I have always had a problem with some aspects of teaching writing. Namely, purple prose. Or, flowery prose, as I like to call it. You could, for example, have a crap garden, but you insist it is still a ‘nice garden’ by using loads of flowers in plant pots. The pots look nice, but the garden is still crap. The same, I feel, happens with writing. Put X, Y, Z and another X, Y and Z into your short story - there, you have a wonderful piece of writing. Umm, no you don’t. You might have some features of good writing, but there rest is incoherent and it is a little over the top.
Recently, I have taught David Almond’s ‘Skellig’ and I casually asked the class about level of the writing that Almond had produced. The class simply replied that it was a low Level 5 (sorry, Almond). There, I think, lies the problem. Their understanding of writing was based on writing that is crammed with every technique under the sun. Furthermore, there was no hope that it would get a Level 6, as Almond hadn’t even used a semicolon on the pages were studying.
Good writing is not about using every tool in the box. It’s about using the right tool for the job. One of my favourite writers is Susan Hill. She is a fantastic and her writing is deceptively simple as each sentence is precise and the writing is so concise. Techniques aren’t wasted and the language is carefully crafted and selected for the maximum effect. On the other hand, there are writers like Alan Hollinghurst who have pages and pages of detailed and evocative writing. Now, I like Hill, and I like Hollinghurst, but which one is best? There is only one way to find out: fight!
But, I do think this contrast lies at the heart of English teaching. Flowery or sparse? As teachers, we have to be aware of this. Chucking everything in the melting pot doesn’t make the best kind of writing. Maybe, we should spend more and more time on looking at selecting the best techniques for the job, rather than introducing new and obscure techniques for the sake of teaching something new. I have sat there planning, scratching my head, trying to think of something new, when I should have been focusing on what they knew and developing that further. That is where Level 6s are going. They can do stuff and do it well. Now, they need to work on doing it exceptionally well by being subtle and discreet.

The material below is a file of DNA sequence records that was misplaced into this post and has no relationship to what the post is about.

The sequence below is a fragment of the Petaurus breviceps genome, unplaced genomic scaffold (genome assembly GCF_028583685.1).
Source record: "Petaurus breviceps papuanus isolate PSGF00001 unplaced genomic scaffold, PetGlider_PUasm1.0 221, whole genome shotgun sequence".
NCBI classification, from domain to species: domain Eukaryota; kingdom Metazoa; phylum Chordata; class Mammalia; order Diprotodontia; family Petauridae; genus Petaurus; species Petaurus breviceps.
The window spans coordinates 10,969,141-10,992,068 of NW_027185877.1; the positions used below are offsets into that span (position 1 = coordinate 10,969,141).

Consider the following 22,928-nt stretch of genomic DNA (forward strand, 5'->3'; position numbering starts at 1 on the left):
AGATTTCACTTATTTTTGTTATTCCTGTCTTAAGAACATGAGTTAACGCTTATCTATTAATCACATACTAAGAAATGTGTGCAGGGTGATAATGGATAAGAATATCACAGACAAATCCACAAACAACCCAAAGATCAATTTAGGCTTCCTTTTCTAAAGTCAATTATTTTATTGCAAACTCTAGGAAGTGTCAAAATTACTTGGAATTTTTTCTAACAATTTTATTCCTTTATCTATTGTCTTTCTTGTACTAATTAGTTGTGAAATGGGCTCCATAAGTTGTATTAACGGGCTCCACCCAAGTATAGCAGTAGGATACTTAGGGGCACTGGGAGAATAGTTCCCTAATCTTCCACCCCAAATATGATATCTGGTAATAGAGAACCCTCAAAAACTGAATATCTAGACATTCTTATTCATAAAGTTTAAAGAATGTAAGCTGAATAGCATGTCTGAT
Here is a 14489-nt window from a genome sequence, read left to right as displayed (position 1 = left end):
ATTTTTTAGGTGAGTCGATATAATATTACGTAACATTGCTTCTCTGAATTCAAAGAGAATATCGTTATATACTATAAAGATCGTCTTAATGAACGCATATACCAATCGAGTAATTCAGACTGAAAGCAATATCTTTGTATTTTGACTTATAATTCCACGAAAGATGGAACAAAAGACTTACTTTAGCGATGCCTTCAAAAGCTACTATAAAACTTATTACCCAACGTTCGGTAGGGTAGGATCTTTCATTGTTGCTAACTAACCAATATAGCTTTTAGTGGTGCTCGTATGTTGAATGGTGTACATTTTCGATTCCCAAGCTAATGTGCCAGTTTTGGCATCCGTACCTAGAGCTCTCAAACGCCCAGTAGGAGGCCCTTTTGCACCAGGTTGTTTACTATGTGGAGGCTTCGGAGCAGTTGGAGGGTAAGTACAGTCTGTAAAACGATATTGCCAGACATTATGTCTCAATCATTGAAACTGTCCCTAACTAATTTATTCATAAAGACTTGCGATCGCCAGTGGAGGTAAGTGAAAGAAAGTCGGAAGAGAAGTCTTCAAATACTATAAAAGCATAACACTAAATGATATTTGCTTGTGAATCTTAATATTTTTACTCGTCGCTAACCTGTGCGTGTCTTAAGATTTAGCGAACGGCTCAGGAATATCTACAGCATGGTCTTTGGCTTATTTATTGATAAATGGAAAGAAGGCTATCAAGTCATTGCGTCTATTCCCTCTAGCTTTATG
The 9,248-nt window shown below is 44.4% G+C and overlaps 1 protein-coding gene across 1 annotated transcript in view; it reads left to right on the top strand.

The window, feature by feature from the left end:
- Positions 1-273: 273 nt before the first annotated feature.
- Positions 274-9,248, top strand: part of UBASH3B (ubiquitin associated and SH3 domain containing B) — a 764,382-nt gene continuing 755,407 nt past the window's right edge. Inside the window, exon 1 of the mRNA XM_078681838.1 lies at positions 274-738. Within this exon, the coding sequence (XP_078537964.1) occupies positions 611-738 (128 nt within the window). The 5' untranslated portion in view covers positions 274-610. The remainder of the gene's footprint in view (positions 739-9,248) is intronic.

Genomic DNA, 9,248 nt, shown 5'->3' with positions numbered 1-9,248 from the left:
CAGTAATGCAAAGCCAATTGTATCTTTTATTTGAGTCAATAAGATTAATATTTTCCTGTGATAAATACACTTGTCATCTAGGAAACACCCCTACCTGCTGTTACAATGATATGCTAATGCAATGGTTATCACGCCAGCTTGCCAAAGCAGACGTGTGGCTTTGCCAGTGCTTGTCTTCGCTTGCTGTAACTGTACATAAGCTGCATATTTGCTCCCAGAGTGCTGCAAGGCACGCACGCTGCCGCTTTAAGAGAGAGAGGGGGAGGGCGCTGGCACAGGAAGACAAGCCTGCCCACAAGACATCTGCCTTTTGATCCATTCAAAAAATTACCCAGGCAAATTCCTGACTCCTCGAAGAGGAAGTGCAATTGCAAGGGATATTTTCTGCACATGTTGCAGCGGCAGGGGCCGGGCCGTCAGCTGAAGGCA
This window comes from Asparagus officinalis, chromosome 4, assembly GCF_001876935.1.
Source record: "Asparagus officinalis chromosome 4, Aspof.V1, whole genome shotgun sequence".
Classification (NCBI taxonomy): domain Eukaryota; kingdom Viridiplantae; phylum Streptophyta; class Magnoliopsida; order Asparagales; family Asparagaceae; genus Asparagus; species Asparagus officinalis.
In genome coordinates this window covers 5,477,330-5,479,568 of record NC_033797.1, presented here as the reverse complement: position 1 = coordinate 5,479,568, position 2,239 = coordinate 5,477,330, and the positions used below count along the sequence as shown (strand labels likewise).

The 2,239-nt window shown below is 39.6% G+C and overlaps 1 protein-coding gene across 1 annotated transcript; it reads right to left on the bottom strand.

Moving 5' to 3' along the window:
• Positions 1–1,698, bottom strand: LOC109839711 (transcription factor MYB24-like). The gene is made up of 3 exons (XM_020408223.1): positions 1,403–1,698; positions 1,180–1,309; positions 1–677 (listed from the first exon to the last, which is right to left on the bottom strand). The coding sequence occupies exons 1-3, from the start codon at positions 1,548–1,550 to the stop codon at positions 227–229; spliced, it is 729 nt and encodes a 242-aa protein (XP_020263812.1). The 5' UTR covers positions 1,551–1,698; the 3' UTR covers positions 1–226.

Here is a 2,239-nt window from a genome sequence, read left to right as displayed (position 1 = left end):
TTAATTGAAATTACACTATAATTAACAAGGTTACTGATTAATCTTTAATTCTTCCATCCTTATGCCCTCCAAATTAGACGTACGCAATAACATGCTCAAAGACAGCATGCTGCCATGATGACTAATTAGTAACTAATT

Most Level 5 writers are always asking, ‘What can I add to make this better?’, so maybe, we should explicitly teach Level 6s the following questions:
- What can be removed which doesn’t affect the overall effect of the writing?
- Are there any techniques that have the same effect as each other in a paragraph?
- Have you made sure that a technique is only used once in the writing?
- Do you need to show or tell in this paragraph?
- Are we writing for clarity? Or are you writing for detail?
TipsThe following is a list is cribbed from my talk with a primary school. It was aimed at helping teachers build some ways into their teaching, which help students achieve or secure a Level 6/7. At this level we are dealing with the subtleties of language, so it is quite hard to separate things down to a single aspect, but I have tried.
- Humour - satire, parody, irony
- Structure – cohesion / cohesive devices across a text
- Flair /Style
- Original sentence construction – over reliance of the same structures
- Sophisticated level of use of punctuation
A piece of writing that varies pace, tone, detail, punctuation usage or perspective throughout will achieve a higher level. A Level 5 will tend to keep their tone constant throughout the piece of writing.
- Being concise and precise
- Looking at natural speech
Most English teachers will agree with me when I say that you cannot teach a writer to be an outstanding writer. It is something writers learn to be, by themselves. Most writers will read, read and read to pick up ideas, skills and techniques. Part of becoming a Level 6 or Level 7 is absorbing some of the subtle complexities of language through the reading of good writing. They copy, mirror or adapt these and use them in their own work. This isn’t always something that you can directly teach. They just do it.
Thanks for reading,